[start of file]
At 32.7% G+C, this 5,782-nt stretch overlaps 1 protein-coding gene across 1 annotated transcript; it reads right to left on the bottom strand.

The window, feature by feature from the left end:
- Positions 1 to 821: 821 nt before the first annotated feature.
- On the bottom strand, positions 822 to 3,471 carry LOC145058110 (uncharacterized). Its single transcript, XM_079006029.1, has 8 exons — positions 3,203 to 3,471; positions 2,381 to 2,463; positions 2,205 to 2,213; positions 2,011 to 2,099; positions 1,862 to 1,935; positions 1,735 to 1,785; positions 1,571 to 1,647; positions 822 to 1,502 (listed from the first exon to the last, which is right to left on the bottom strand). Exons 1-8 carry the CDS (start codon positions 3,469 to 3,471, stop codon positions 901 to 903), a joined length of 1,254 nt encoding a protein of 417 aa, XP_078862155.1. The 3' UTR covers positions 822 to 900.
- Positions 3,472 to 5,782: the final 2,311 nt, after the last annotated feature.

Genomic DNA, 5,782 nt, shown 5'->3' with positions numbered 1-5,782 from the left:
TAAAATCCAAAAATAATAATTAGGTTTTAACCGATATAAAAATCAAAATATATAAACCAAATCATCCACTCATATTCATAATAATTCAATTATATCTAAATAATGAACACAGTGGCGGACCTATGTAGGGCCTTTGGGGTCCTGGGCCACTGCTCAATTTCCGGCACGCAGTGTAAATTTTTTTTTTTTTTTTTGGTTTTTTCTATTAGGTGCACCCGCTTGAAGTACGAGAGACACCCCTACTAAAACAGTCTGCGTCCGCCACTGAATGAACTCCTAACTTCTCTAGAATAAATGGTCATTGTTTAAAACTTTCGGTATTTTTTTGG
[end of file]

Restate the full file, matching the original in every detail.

At 32.7% G+C, this 5,782-nt stretch overlaps 1 protein-coding gene across 1 annotated transcript; it reads right to left on the bottom strand.

The window, feature by feature from the left end:
- Positions 1 to 821: 821 nt before the first annotated feature.
- On the bottom strand, positions 822 to 3,471 carry LOC145058110 (uncharacterized). Its single transcript, XM_079006029.1, has 8 exons — positions 3,203 to 3,471; positions 2,381 to 2,463; positions 2,205 to 2,213; positions 2,011 to 2,099; positions 1,862 to 1,935; positions 1,735 to 1,785; positions 1,571 to 1,647; positions 822 to 1,502 (listed from the first exon to the last, which is right to left on the bottom strand). Exons 1-8 carry the CDS (start codon positions 3,469 to 3,471, stop codon positions 901 to 903), a joined length of 1,254 nt encoding a protein of 417 aa, XP_078862155.1. The 3' UTR covers positions 822 to 900.
- Positions 3,472 to 5,782: the final 2,311 nt, after the last annotated feature.

Genomic DNA, 5,782 nt, shown 5'->3' with positions numbered 1-5,782 from the left:
TAAAATCCAAAAATAATAATTAGGTTTTAACCGATATAAAAATCAAAATATATAAACCAAATCATCCACTCATATTCATAATAATTCAATTATATCTAAATAATGAACACAGTGGCGGACCTATGTAGGGCCTTTGGGGTCCTGGGCCACTGCTCAATTTCCGGCACGCAGTGTAAATTTTTTTTTTTTTTTTTGGTTTTTTCTATTAGGTGCACCCGCTTGAAGTACGAGAGACACCCCTACTAAAACAGTCTGCGTCCGCCACTGAATGAACTCCTAACTTCTCTAGAATAAATGGTCATTGTTTAAAACTTTCGGTATTTTTTTGG